Reading a Gift for All Seasons is about how important reading is, in so many ways. (At Homeschooling for 3

'Do you remember “RIF” back in the days of the Flintstones? It stands for “Reading Is Fundamental” and is something that should be engaged in everyday, not just for homework or something to keep the kids busy during the summer months.'

6. Ellipsis (...)

Use an ellipsis to indicate a pause or an interruption in speech.

With It could be worse . . . And maybe it should be? April wonders whether we should always choose the path of least resistance in homeschooling? (At her blog ... Chronic Learning.)

Carnival of Homeschooling

If you have enjoyed this carnival, please spread the word. Please mention the carnival on your blog, Facebook, Twitter, and other appropriate places. You can also help promote the carnival by adding the carnival images. Learn how by going here.

Go here for the archives of previous carnivals.

Next week the carnival will be held at The HSBA Post.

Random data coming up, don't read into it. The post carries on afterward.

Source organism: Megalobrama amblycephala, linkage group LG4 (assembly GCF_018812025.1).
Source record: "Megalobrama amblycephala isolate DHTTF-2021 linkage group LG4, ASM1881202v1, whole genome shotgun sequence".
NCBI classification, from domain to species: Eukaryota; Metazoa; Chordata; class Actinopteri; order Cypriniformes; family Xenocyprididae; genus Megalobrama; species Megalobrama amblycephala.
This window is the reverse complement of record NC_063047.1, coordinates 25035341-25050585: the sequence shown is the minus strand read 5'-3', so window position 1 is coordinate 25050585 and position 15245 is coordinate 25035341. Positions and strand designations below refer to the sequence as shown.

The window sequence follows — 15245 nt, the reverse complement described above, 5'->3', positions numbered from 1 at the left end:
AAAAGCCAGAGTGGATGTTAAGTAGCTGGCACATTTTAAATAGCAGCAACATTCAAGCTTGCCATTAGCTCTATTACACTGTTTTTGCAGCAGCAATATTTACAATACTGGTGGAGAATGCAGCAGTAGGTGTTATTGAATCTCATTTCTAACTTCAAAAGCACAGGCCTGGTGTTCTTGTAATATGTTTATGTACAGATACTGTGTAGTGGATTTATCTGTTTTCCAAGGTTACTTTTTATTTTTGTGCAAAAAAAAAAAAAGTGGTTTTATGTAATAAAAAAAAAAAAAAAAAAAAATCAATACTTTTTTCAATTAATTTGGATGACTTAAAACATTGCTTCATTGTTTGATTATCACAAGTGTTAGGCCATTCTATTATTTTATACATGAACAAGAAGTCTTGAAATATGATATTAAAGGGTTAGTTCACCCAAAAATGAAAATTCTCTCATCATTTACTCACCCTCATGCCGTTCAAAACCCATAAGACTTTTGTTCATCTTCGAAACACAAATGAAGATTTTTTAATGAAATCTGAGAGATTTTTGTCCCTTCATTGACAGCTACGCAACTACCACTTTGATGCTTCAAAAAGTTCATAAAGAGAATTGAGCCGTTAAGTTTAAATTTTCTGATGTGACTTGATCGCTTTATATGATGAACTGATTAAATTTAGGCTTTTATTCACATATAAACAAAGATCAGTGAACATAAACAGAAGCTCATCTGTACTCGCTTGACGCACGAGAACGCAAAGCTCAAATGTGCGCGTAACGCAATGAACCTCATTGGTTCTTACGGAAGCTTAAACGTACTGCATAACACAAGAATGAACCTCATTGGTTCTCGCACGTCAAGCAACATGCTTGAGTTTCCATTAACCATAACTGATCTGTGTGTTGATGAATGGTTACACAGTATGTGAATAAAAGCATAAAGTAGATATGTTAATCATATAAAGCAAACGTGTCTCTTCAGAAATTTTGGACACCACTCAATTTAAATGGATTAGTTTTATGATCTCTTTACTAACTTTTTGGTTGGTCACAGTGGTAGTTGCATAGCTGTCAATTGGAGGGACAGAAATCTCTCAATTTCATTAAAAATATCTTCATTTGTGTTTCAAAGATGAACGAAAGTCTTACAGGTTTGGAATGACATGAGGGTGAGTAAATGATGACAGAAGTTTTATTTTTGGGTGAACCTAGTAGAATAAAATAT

If you are interested in submitting a post for a future carnival, click here for information.

We thank everyone who has helped out. Thank you to all the participants in this carnival. And thanks to all those who help promote the Carnival of Homeschooling.

Carnival of Homeschooling


Technorati tags: homeschooling, homeschool, home school, home education, parenting, children, education,

Homeschoolers in the News

I stumbled across a recent article about homeschooling on Sonora

Home-schooling: Rising statistics

In 2008 more than 2 million U.S. students were home-schooled. This most recent poll, provided by the National Home Education Research Institute (NHERI) proves that since 2003 the number of home-schooled students has more than doubled. The National Household Education Surveys, NHES, says 850,000 students were home-schooled in 2003. In fact, home-schooling is steadily increasing at a rate of 15 percent per year.

Here's a noteworthy tidbit from the article:

For the fall of 2009, Michael Cornelius, the Director of Advisement at Scottsdale Community College, found that the average freshman GPA was 2.54 while the average GPA for home-schooled students enrolled was 3.46.